[41]           Mike Hedges: I have another one of my standard questions. I do not agree that someone needs to check every single bye-law, going back to the old process. What would your view be on the Minister having the right to call in something controversial that is causing a lot of local concerns, as would happen with a planning application?



[42]           Mr Robinson: It seems a logical thing to do.



[43]           Ann Jones: Gwyn, would you like to take the next set of questions? We started to stray into the area of your last question, so you could do it that way round.



[44]           Mr Robinson: Sorry.



[45]           Gwyn R. Price: No problem; it saves me from asking the question. [Laughter.]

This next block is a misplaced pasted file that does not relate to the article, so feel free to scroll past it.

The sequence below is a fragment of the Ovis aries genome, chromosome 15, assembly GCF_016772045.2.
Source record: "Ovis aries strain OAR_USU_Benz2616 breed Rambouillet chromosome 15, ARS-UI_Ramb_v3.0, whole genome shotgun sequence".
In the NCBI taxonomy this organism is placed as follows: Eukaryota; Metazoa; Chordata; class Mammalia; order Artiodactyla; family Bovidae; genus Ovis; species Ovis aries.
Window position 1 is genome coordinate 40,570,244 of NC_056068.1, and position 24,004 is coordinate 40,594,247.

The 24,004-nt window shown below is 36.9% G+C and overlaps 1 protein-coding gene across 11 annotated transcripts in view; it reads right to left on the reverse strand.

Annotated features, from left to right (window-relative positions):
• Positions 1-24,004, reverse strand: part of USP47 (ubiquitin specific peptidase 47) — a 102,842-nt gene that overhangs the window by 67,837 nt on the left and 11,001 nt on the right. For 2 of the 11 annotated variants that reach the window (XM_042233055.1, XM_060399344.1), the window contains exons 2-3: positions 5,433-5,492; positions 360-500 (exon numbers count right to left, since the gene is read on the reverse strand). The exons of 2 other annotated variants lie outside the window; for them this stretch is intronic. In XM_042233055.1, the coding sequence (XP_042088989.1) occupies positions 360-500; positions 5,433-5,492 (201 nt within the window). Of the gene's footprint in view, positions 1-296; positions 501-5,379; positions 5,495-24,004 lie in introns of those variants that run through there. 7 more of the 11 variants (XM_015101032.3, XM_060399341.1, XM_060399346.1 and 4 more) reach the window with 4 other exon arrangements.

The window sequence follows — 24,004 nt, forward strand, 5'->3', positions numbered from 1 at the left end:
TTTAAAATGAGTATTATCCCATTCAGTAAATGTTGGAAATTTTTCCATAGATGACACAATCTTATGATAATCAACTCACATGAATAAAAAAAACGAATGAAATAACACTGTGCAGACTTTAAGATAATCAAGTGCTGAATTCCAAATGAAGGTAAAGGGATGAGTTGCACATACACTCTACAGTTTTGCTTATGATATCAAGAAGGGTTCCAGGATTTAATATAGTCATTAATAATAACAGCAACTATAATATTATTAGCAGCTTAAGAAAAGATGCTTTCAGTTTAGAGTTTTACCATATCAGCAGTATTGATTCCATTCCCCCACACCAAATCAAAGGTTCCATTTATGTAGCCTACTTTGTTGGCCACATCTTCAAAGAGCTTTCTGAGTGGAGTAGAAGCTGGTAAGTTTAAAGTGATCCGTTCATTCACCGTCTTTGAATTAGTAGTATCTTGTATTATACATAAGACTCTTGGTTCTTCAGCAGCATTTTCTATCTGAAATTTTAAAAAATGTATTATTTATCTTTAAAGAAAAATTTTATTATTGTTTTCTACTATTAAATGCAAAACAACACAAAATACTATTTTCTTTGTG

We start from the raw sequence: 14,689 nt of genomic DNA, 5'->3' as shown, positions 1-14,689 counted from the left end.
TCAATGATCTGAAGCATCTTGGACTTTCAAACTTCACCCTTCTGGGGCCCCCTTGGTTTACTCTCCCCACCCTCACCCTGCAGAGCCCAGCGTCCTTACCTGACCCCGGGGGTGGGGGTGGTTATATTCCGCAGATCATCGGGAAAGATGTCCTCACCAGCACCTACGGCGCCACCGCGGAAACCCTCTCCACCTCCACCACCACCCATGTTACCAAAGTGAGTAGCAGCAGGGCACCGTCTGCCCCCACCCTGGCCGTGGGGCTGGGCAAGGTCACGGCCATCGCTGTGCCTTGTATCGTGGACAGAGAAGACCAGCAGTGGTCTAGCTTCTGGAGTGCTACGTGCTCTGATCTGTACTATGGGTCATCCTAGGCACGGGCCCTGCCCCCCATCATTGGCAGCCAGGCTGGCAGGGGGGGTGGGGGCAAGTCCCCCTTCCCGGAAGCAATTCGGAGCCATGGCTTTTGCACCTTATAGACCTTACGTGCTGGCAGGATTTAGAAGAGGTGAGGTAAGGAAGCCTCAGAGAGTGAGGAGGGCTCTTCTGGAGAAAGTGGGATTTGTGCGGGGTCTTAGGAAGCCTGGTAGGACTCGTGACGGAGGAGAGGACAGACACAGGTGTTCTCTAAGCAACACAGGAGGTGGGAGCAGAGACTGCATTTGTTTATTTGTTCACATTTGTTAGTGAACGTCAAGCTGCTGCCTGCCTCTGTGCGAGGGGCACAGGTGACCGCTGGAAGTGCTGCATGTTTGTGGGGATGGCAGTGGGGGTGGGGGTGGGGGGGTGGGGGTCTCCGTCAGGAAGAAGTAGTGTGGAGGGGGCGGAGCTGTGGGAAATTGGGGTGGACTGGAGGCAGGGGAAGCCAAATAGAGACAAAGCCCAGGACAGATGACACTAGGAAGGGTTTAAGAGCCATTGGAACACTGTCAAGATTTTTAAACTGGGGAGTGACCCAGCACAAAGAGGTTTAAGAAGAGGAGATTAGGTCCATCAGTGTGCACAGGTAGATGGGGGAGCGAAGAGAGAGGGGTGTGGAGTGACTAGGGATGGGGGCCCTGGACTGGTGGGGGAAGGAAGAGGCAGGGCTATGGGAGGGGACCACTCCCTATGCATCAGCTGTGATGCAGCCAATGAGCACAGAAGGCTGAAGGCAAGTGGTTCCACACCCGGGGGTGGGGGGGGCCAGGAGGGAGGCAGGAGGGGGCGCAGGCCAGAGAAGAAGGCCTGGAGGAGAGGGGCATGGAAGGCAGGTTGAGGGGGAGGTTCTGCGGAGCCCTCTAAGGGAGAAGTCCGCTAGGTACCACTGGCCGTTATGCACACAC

[46]           Under section 6, what are your views on the fact that authorities are only required to consult on the issues described in the initial written statement and not after the bye-law itself has been drafted? Is it sufficient that authorities must only consult with persons likely to be interested in, or affected by, the issue? 



[47]           Mr Robinson: Again, going to back to when we did our bye-laws, although we had the general advertisements, which went out, as I described, through the internet, newspapers and so on, we also contacted the various organisations involved on the site. So, for instance, with one set of recreation grounds that we manage, we consulted with the football and rugby clubs on the land, along with the footpaths officer, the cyclist groups and the Countryside Alliance for Wales. We went directly to all the groups that might have an interest, so that they were asked for their comments on the bye-laws, as well as issuing a general advertisement, to try to cover everyone all the way round.